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Northern Ireland Science Festival

From the 26th February - 28th February The Open University in Belfast were involved in the inaugural NI Science festival, the first of its kind for Northern Ireland.

The NI Science Festival was spread out over 11 days from 19th February – 1st March, offering a wide range of events focusing on the wonders of science, technology, engineering and mathematics. The festival catered for both children and adults. Day time presented a whole host of workshops, talks and interactive activities for young people, families and schools. In the evening the festival came alive with an eclectic mix of scientific debates, talks, theatre, comedy, music and film for adults.   

The Open University in Belfast hosted 8 events over 3 days and attracted over 1250 people to enjoy and embrace science. 


Magic of Oxygen

Mike and Rob demonstrating


The Magic of Oxygen is a show presented by Open University scientists and is all about the weird and wonderful properties of atoms and molecules, and one of the most important molecules oxygen.  During their shows audiences were entertained by a few flashes and bangs along the way as some explosive mixtures were conjured up. Mike and Rob amused us with a light-hearted look at the work of scientists such as Boyle, Newton and Priestley, and recreated some of their experiments in unusual ways.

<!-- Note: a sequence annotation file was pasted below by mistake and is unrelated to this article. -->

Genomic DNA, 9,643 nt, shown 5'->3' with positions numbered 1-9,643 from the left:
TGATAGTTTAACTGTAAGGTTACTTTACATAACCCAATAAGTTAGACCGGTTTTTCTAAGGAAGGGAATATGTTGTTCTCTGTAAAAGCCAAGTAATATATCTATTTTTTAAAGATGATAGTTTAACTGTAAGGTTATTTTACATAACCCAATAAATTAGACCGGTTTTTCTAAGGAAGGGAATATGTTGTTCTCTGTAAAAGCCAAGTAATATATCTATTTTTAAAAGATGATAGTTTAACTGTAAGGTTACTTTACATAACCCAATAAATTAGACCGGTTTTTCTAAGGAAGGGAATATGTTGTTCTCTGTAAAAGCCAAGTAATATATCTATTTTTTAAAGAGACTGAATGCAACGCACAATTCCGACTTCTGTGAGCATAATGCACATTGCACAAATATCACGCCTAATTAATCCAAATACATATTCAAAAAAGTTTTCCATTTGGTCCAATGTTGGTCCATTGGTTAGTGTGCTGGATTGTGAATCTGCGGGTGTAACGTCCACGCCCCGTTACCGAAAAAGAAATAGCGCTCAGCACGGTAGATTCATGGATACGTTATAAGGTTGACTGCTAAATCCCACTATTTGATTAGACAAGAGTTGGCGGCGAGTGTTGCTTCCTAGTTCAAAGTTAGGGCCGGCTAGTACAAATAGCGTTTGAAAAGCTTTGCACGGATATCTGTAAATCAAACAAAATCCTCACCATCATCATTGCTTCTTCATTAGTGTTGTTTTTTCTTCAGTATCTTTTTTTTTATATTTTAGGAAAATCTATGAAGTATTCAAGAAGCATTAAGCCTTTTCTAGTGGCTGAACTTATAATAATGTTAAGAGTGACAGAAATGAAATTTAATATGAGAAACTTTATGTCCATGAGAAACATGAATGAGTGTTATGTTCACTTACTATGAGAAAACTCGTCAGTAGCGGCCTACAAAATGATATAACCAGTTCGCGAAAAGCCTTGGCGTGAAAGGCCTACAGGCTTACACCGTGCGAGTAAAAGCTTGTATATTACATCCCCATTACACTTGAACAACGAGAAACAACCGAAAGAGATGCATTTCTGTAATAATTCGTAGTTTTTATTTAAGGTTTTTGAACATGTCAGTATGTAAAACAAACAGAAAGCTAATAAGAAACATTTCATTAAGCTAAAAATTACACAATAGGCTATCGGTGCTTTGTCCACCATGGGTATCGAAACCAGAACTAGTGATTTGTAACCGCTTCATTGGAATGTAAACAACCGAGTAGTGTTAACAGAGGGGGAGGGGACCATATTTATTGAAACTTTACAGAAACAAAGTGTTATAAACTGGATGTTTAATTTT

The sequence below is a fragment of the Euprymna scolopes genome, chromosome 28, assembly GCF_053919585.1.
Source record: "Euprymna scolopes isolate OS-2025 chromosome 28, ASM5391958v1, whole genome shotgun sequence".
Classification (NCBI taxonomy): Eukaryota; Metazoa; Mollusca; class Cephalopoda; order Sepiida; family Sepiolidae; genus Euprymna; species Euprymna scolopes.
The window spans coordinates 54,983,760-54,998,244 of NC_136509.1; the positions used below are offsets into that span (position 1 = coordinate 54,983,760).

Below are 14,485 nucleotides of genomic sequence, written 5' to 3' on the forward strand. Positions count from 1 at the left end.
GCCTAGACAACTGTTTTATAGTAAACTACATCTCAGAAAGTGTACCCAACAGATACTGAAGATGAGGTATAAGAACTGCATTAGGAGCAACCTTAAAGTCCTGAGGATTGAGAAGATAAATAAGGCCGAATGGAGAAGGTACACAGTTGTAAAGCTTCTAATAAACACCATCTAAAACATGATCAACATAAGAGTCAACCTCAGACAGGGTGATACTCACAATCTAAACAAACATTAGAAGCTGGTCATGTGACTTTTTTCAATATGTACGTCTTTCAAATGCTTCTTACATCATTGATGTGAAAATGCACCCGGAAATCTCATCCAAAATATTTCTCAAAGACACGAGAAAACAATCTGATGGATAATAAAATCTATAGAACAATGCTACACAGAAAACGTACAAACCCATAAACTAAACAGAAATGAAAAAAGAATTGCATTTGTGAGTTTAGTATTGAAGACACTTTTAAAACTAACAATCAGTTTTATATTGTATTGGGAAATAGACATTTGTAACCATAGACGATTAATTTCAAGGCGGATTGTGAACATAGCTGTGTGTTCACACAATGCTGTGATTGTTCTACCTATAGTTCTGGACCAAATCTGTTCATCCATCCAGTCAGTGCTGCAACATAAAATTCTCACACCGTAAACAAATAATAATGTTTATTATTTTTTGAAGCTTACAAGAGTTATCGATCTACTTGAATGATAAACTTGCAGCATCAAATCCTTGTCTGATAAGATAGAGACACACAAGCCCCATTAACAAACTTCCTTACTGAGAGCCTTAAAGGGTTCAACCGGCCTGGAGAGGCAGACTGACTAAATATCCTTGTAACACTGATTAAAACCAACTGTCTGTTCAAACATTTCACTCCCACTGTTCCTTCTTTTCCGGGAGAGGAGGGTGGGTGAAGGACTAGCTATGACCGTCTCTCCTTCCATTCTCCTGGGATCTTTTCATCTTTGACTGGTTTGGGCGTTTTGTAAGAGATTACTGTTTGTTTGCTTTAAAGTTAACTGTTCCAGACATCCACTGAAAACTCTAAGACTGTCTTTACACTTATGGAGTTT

Some of the bizarre and often unpredictable experiments included:

·         how to find a genie in a teapot

·         how to make toothpaste for an elephant

·         an extraordinary use for marshmallows

·         how to make fire from water


News from The Outer Fringes 

Professor Monica Grady


Monica Grady Professor of Planetary and Space Sciences at The Open University presented at one of the main events in NI Science Festival at the Black Box. Monica pioneered the development of a tool on the Philae lander probe which was part of the Rosetta space mission project called Ptolemy.

Monica presented to a packed audience about her experience of working on the Rosetta mission for over two decades. She explored results from the gathered from the comet P67 to illustrate how comets and meteorites have influenced the development of life on Earth.

 Before the event, Monica gave a wide-ranging interview to Sync NI about her career and the Rosetta mission.




Be an Astronomer for the night

Mark Thompson


Mark Thompson from BBC Stargazing Live and astronomers from The Open University hosted an evening exploring the night sky with The Open University’s PIRATE telescope.

The PIRATE facility is based in Mallorca. A remotely controlled 17 inch telescope with high quality imaging cameras, PIRATE is used for exo-planet research and exploring new and interesting objects found by the galaxy-mapping satellite, Gaia. The evening consisted of demonstrations and presentations to explain this cutting edge technology as well as the chance for members of the public to control the telescope themselves!